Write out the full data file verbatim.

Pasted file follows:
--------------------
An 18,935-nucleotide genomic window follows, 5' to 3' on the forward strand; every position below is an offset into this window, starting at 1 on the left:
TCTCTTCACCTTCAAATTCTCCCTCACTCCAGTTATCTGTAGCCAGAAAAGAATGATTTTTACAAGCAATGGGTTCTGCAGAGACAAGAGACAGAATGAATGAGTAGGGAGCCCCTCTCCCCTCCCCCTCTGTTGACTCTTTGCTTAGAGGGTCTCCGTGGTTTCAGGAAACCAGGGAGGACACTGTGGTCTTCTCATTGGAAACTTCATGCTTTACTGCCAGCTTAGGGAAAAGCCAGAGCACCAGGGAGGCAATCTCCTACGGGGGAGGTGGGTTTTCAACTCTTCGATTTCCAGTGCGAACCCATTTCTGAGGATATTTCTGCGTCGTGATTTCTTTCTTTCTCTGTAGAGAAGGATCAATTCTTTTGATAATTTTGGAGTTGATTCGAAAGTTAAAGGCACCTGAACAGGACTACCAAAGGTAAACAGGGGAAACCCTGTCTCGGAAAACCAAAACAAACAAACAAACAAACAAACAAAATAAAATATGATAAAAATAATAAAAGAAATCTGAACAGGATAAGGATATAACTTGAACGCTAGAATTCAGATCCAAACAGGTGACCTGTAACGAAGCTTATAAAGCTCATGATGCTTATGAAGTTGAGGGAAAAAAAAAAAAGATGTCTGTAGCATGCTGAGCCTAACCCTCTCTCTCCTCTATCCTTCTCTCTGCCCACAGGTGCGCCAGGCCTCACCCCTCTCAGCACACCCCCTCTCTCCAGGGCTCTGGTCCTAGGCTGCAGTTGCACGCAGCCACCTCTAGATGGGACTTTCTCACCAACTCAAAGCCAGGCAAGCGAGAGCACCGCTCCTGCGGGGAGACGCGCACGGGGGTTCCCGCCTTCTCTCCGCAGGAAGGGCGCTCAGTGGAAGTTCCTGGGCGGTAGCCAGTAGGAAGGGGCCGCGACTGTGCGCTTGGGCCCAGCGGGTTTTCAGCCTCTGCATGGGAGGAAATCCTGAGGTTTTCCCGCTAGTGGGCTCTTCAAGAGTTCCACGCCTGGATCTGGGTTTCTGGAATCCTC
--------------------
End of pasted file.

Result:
An 18,935-nucleotide genomic window follows, 5' to 3' on the forward strand; every position below is an offset into this window, starting at 1 on the left:
TCTCTTCACCTTCAAATTCTCCCTCACTCCAGTTATCTGTAGCCAGAAAAGAATGATTTTTACAAGCAATGGGTTCTGCAGAGACAAGAGACAGAATGAATGAGTAGGGAGCCCCTCTCCCCTCCCCCTCTGTTGACTCTTTGCTTAGAGGGTCTCCGTGGTTTCAGGAAACCAGGGAGGACACTGTGGTCTTCTCATTGGAAACTTCATGCTTTACTGCCAGCTTAGGGAAAAGCCAGAGCACCAGGGAGGCAATCTCCTACGGGGGAGGTGGGTTTTCAACTCTTCGATTTCCAGTGCGAACCCATTTCTGAGGATATTTCTGCGTCGTGATTTCTTTCTTTCTCTGTAGAGAAGGATCAATTCTTTTGATAATTTTGGAGTTGATTCGAAAGTTAAAGGCACCTGAACAGGACTACCAAAGGTAAACAGGGGAAACCCTGTCTCGGAAAACCAAAACAAACAAACAAACAAACAAACAAAATAAAATATGATAAAAATAATAAAAGAAATCTGAACAGGATAAGGATATAACTTGAACGCTAGAATTCAGATCCAAACAGGTGACCTGTAACGAAGCTTATAAAGCTCATGATGCTTATGAAGTTGAGGGAAAAAAAAAAAAGATGTCTGTAGCATGCTGAGCCTAACCCTCTCTCTCCTCTATCCTTCTCTCTGCCCACAGGTGCGCCAGGCCTCACCCCTCTCAGCACACCCCCTCTCTCCAGGGCTCTGGTCCTAGGCTGCAGTTGCACGCAGCCACCTCTAGATGGGACTTTCTCACCAACTCAAAGCCAGGCAAGCGAGAGCACCGCTCCTGCGGGGAGACGCGCACGGGGGTTCCCGCCTTCTCTCCGCAGGAAGGGCGCTCAGTGGAAGTTCCTGGGCGGTAGCCAGTAGGAAGGGGCCGCGACTGTGCGCTTGGGCCCAGCGGGTTTTCAGCCTCTGCATGGGAGGAAATCCTGAGGTTTTCCCGCTAGTGGGCTCTTCAAGAGTTCCACGCCTGGATCTGGGTTTCTGGAATCCTC